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A Timeline of Willard Library

Take a fascinating stroll through the history of an Evansville, Indiana, icon; learn about the people and events that have shaped Willard Library.

August 23, 1876

A letter was sent to the Library trustees from Willard Carpenter, outlining his plans and wishes for "THE WILLARD LIBRARY."

August 23, 1876

The property on which the Library and Park would sit, as well as the property that would endow the project, was deeded to the Library trustees by Willard and Lucina Carpenter.

May 16, 1877

Groundbreaking was held for the Library.

August 13, 1877

The stone foundation of the Library was completed to top of the water table.

September 2, 1877

The stonework was finished, and a construction hiatus began.


Wishing to see the Library completed in his lifetime and impatient with waiting for land values to increase, Willard Carpenter urges that the work resume. It did.

An Architectural Note: Terra cotta was used extensively for exterior decorations on the Victorian Gothic building, including the owls that represent wisdom.

November 3, 1883

Willard Carpenter died several days after suffering a paralyzing stroke, and before seeing the completion of the Library.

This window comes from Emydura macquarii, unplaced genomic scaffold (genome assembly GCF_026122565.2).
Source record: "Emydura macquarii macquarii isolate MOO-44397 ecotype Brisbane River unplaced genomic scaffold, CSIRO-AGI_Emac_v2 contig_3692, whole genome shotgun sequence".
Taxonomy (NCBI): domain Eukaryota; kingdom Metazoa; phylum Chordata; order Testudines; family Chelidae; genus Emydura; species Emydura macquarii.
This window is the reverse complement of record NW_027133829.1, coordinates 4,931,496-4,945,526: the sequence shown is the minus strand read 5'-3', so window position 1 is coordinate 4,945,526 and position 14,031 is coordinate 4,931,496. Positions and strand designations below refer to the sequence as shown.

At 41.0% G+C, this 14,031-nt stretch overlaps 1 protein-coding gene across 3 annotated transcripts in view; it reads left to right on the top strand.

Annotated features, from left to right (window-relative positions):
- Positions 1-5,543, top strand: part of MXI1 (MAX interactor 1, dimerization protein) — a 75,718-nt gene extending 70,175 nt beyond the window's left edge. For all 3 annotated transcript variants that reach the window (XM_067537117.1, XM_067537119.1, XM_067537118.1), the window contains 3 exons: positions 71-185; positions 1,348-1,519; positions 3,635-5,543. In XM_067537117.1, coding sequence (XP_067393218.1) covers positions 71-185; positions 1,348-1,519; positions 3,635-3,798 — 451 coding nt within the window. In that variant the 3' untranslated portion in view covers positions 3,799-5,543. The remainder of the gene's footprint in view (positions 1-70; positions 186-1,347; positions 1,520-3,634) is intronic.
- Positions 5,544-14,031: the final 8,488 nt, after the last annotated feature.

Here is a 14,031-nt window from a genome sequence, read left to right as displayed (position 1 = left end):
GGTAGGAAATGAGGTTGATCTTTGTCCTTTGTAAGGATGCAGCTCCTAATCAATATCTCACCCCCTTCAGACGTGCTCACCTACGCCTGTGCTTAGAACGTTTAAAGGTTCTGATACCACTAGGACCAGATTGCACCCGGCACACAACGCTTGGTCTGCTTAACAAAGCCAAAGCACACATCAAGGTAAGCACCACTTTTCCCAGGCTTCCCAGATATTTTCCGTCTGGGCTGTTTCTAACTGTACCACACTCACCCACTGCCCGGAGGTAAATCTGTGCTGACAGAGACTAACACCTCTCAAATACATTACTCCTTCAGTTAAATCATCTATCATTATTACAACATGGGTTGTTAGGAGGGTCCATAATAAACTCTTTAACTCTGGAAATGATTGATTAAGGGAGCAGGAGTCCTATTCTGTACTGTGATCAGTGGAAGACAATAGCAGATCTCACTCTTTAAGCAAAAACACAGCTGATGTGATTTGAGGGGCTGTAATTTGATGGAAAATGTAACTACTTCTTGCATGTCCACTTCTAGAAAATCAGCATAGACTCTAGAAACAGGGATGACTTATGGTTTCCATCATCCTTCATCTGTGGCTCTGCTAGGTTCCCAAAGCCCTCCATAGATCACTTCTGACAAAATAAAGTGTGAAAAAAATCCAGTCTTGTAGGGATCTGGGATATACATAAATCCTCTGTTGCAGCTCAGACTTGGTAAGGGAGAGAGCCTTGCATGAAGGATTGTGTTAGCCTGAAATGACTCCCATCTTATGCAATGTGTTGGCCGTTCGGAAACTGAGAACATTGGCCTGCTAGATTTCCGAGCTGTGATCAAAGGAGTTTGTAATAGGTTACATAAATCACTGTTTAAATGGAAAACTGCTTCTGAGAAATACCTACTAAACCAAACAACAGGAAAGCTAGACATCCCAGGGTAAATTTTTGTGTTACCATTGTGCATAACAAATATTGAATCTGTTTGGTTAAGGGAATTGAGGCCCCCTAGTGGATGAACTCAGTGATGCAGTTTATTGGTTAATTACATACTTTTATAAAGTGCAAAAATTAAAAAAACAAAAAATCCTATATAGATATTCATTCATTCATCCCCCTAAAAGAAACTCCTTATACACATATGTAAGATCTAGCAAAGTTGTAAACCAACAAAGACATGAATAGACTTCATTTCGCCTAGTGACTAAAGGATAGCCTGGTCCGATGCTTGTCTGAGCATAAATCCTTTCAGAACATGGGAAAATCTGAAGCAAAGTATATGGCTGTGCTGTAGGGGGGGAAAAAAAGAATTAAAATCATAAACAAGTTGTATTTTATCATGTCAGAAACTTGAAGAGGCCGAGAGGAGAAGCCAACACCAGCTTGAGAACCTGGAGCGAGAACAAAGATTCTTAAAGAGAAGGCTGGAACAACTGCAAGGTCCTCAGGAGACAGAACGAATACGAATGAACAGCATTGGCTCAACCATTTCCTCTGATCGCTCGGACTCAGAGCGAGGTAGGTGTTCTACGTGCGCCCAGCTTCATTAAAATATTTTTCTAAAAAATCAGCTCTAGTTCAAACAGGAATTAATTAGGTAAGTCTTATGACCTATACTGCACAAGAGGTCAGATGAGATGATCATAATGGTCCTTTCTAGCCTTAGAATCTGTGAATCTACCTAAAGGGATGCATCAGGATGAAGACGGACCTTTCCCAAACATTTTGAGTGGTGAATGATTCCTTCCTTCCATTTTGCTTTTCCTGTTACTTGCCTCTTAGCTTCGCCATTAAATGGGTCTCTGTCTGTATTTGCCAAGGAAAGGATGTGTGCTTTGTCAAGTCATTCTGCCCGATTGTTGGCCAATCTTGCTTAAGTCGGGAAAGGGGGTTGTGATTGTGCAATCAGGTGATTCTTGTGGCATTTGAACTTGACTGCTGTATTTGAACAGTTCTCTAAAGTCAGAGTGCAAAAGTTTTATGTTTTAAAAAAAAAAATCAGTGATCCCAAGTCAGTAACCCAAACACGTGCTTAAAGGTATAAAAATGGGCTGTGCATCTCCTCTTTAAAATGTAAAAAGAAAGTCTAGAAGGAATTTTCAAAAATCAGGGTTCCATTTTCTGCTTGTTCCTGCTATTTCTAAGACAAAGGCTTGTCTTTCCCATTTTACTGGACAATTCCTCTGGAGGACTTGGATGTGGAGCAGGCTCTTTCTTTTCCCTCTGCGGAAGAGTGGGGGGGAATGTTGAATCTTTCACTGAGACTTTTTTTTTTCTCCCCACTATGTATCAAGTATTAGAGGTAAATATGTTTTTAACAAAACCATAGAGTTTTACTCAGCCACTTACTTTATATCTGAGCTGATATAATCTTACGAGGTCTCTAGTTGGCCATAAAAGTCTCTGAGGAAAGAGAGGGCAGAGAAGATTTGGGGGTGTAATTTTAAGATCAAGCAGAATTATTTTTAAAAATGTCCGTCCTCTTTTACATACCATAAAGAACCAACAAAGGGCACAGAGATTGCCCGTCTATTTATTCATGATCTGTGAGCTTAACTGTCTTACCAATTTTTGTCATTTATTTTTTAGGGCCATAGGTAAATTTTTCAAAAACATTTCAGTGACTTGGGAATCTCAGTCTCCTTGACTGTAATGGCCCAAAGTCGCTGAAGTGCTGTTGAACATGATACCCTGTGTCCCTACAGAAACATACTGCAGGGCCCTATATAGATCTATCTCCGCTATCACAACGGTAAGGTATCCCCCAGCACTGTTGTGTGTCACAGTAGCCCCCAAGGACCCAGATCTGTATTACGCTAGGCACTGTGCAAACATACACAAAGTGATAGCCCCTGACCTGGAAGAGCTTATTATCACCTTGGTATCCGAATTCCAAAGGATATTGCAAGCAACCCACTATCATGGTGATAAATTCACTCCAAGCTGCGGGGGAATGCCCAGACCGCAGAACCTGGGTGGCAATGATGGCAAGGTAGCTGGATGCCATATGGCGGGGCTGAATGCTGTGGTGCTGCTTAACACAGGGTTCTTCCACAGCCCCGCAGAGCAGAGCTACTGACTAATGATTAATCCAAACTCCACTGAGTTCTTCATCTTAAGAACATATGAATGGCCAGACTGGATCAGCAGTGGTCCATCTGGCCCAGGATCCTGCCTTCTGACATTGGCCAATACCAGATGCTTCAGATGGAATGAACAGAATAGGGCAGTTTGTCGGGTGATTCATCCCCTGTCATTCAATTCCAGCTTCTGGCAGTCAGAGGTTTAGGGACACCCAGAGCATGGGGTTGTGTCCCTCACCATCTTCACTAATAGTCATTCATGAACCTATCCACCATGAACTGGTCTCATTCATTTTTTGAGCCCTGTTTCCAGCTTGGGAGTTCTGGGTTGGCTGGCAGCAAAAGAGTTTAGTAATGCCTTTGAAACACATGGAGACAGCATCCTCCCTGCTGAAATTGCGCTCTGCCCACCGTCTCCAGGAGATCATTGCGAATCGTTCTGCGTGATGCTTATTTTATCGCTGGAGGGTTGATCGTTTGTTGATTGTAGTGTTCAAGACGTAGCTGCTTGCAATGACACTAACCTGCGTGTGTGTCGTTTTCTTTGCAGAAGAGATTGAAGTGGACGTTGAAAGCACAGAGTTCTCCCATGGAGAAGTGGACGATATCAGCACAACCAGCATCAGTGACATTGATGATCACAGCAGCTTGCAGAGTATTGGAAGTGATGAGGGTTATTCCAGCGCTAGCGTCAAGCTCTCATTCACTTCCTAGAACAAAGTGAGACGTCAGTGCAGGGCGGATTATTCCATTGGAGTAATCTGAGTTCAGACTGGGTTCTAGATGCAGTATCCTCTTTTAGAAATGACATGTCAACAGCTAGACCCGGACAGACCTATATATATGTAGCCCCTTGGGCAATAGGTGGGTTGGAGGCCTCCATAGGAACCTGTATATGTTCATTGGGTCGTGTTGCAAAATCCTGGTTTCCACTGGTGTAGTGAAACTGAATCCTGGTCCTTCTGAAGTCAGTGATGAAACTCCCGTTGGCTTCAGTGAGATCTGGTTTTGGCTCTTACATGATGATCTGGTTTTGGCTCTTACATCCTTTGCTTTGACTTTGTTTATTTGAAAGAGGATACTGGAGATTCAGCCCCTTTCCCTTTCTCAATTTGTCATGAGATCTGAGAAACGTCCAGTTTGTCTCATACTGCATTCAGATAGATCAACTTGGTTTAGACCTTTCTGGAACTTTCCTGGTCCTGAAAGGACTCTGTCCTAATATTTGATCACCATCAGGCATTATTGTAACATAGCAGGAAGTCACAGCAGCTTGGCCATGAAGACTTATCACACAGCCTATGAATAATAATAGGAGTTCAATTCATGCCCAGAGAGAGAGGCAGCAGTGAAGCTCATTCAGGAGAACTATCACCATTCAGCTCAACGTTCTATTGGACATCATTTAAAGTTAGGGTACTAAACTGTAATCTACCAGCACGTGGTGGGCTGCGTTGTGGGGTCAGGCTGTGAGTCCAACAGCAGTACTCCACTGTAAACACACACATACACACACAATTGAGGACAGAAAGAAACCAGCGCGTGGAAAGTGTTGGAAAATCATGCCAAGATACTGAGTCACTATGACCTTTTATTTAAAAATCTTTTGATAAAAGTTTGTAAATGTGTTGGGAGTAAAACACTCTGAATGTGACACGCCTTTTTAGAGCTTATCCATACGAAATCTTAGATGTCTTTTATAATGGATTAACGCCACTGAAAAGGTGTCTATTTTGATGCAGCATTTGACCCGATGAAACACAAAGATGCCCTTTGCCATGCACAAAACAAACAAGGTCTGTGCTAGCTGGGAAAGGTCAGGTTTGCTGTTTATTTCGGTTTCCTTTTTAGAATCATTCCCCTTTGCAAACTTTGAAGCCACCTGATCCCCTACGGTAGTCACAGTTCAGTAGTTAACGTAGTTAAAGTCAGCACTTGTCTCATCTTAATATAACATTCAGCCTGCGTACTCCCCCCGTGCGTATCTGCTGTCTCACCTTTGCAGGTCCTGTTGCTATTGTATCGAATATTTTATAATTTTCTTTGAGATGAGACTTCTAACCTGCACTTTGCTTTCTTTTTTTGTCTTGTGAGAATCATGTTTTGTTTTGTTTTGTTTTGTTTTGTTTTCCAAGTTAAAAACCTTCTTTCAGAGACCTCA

March 28, 1885

Opening ceremonies of Willard Library are conducted, despite horrendous weather conditions.

August 1896

Suit was brought against Willard Library by Willard Carpenter's daughter Louise, to recover property held by the Library. In the suit, the would-be heiress, having been snubbed by her father, claimed that he had been of unsound mind and had been unduly influenced in establishing the Library. The court found in favor of the Library.


Martha Orr Bayard bequeathed to Willard Library the books in her husband's library, to be used as reference books, along with funds to purchase cases for the books. These are housed in the second-floor Bayard Room, in memory of Samuel and "Mattie" Orr Bayard.


Edmund L. Craig, president of the public library board of Evansville, proposed that all libraries in the city be brought under common supervision. The Willard Board responded that they could not consider the proposal, since the terms of the Carpenter Trust forbade the corporation from operating buildings other than on Willard Park.